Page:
Novak Hair Studios
250 W. Lancaster Ave., No. 110
Novak Hair Studios opens in Fort Worth
Merriam-Webster defines luxury as a condition of abundance or great ease and comfort.
Fort Worth’s newest downtown salon, Novak Hair Studios, works hard to live up to that definition.
The salon opened April 2 at 250 W. Lancaster Ave., No. 110.
When designing Novak, owner Benjamin Novak Hudgins left no detail behind — from the air and lights, to the sounds and smells — in what he has called a luxury solo-artist salon.
“One of the things that we’ve found … is people aren’t really being taken care of anymore, especially in the lease-style salons. I think that’s happening in general; you’re seeing this trend of businesses forgetting to take care of the customer,” Hudgins said.
“That’s our entire concept. We are a luxury solo artist salon … because we’re trying to rebrand … what lease-style salons have been,” he continued. “Essentially, what we are is a traditional lease-style salon that’s dedicated to creating the customer service experience.”
Opening Novak’s doors, instead of encountering the typical barrage of hair-product smells, customers are enveloped by a cucumber and aloe custom fragrance. A customized playlist sounds throughout the space, changing throughout the day to ebb and flow with the energy of the salon.
A centralized circular check-in area serves as what Hudgins has termed the studio’s “gathering hall.” Hallways branch off from the center, leading to the 41 enclosed stylist suites, 10 open-concept workstations, two private studio spaces and a shampoo wash area. A staircase leads to the processing area that doubles as an in-salon education space.
The walls are adorned with over 50 of Hudgins’ hand-painted art pieces.
A concierge circulates throughout the salon, offering clients drinks — beer on tap, wine, sodas, hot tea, coffee and water — and helping them book appointments. Dimmed lighting promotes a luxury lounge, resort-style feel.
“I’m a details person. I think that is the difference between a good experience and an amazing experience,” Hudgins said. “Everything is designed to help take you away from all the pressures that you go through on a daily basis.”
The shampoo area features light therapy and European style shampoo bowls. Once the stylists finish their work, customers are taken to the upstairs processing area.
“Having an area that you can go away to and be out of the way and be on your own, I think is incredible,” Hudgins said. “We’ve got charging stations all the way down to allow you to maybe be able to get a little bit of work done or just relax with a glass of wine.”
For its in-salon products, Novak has partnered with Eufora International, an eco-friendly beauty product manufacturer.
In Eufora products, Hudgins explained, the first ingredient is aloe rather than water or other chemicals. In homage, aloe is placed throughout the salon. The plant also purifies the air of ammonia, formaldehydes and other harmful ingredients typically found in beauty products.
Stylists can buy the Eufora products or they can purchase their own products if they choose.
In a traditional lease-style salon setting, stylists are expected to buy and manage their own inventory and pay state taxes, but Novak is trying to take that burden off their shoulders. And, Hudgins said, because Novak isn’t looking to make money off Eufora sales but simply build brand confidence, he is able to double the industry standard and pay stylists 20 percent commissions.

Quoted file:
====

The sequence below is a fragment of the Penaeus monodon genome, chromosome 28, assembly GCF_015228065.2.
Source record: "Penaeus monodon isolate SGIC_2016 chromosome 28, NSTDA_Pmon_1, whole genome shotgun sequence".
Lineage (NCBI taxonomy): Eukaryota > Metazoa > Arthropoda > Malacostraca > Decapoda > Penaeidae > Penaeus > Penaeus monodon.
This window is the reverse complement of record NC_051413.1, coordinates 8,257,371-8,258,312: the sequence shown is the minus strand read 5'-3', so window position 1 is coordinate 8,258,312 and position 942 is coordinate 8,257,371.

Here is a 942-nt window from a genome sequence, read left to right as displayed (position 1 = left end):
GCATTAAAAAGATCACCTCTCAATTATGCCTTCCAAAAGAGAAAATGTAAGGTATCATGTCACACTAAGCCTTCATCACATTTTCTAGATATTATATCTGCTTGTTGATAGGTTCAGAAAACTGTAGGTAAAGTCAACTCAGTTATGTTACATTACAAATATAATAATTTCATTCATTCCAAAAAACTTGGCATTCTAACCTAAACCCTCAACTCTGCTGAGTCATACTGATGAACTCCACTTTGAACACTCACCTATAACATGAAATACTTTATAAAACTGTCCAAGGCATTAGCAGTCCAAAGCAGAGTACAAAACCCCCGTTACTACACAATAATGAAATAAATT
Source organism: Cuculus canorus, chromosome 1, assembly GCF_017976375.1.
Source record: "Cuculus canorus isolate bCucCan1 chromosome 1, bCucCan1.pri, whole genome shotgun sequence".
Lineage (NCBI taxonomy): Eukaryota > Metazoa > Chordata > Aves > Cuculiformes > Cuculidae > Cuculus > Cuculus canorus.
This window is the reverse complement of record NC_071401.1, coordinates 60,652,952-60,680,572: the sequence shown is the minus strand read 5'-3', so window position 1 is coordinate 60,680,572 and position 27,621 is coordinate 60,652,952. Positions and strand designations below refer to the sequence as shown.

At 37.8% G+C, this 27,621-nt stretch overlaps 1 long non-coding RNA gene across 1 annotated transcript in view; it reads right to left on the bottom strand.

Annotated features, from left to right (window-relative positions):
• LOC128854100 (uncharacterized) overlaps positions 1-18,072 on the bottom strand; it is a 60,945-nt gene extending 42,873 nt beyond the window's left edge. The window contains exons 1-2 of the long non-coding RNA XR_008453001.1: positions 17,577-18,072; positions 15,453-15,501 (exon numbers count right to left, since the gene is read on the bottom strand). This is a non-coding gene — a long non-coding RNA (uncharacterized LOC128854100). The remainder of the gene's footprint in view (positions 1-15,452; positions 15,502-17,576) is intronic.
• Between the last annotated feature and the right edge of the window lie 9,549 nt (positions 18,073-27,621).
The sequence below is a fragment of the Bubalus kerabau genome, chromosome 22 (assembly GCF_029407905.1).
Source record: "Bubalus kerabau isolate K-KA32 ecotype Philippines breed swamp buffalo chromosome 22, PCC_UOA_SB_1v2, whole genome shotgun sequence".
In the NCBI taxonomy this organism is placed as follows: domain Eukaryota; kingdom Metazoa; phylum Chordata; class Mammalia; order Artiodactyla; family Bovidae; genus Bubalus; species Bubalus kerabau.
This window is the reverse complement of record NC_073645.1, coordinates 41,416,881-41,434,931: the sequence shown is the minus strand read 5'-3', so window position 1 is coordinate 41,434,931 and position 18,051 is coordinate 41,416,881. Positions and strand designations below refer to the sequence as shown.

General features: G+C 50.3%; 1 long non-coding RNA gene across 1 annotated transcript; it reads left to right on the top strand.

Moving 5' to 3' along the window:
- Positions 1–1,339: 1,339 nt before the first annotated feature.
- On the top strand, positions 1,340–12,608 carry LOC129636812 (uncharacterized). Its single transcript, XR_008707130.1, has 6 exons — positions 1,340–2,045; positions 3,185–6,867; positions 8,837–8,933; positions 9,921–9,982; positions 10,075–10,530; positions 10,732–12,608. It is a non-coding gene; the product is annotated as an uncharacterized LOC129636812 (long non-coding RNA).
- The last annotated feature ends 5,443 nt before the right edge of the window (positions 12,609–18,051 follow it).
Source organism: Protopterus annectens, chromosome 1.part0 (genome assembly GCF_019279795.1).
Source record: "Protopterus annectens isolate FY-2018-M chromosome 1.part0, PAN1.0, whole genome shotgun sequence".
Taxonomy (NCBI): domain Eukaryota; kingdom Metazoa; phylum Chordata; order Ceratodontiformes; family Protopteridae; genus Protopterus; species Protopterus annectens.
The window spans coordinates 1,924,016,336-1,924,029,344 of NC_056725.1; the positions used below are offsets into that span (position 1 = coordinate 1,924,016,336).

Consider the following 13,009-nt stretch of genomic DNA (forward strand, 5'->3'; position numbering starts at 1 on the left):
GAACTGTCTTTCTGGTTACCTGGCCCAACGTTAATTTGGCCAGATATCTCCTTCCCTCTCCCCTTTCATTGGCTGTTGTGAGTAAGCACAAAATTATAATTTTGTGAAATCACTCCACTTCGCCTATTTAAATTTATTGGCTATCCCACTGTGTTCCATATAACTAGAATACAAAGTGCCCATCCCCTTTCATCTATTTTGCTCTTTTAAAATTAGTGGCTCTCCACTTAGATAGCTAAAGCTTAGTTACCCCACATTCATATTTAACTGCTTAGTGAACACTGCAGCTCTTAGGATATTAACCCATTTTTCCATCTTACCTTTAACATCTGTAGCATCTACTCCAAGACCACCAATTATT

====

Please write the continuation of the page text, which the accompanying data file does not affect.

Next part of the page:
“Another major reason that we teamed up with Eufora is because they are … going to bring in some of the top national educators in the world here to Fort Worth in Novak Hair Studios,” Hudgins said. “So we will have in-salon education every single quarter provided by Novak Hair Studios with the assistance of Eufora.”
One of Novak’s missions, Hudgins said, is to help stylists advance their career by offering a sense of sustainability for the stylist’s career and work-life balance.
“For us sustainability doesn’t necessarily mean that it’s just sustainability of the environment. Obviously, that’s a huge part of it, but … we think that part of being able to create a healthy world and a healthy planet is also having healthy, balanced people.”
With over 16 years of experience and his time working in lease-style salons, Hudgins knows first-hand the burnout from overwork. He said the customer service area is meant to ease the burden on stylists by taking the job of appointment bookings and checkouts off their shoulders, though they are not required to use the service.
Novak it also about giving stylists a place to grow, feel at home and showcase their work. In-salon education space helps stylists continue their education, and suites they can personalize give them somewhere to call their own.
Novak also has an in-salon photography studio with start-of-the-art lighting. Stylists can bring clients to the space for before and after photos or unique styles to share on social media.
The 10,000-square-foot salon can accommodate 70 stylists, though at the grand opening Hudgins expects it will only be a third occupied.
The suites vary in size. Rentable, furnished open-concept areas allow for more camaraderie among stylists, and in larger suites stylists can contract together to share the space.
Stylists’ names are etched into the rolling doors of their suites, Hudgins said, because Novak wants them “to feel like they are a permanent part of the fixture.”
F For Novak, it’s not about being the stylists’ “boss” but instead being a partner in their success.
“What we’re doing is we partner with them to ensure that they have the tools that they need to be the most successful version of themselves,” he said.
Hudgins says he understands that Novak’s model won’t be for everyone, or even a permanent place for their stylists, as people need different things at different points in their career.
“What we want to do is we want to make sure that whenever our stylists walk away from Novak Studios, they are stronger and better, and the industry is better, and the planet is better,” he said. “We want that to happen with every single solo artist that comes in and out of Novak.”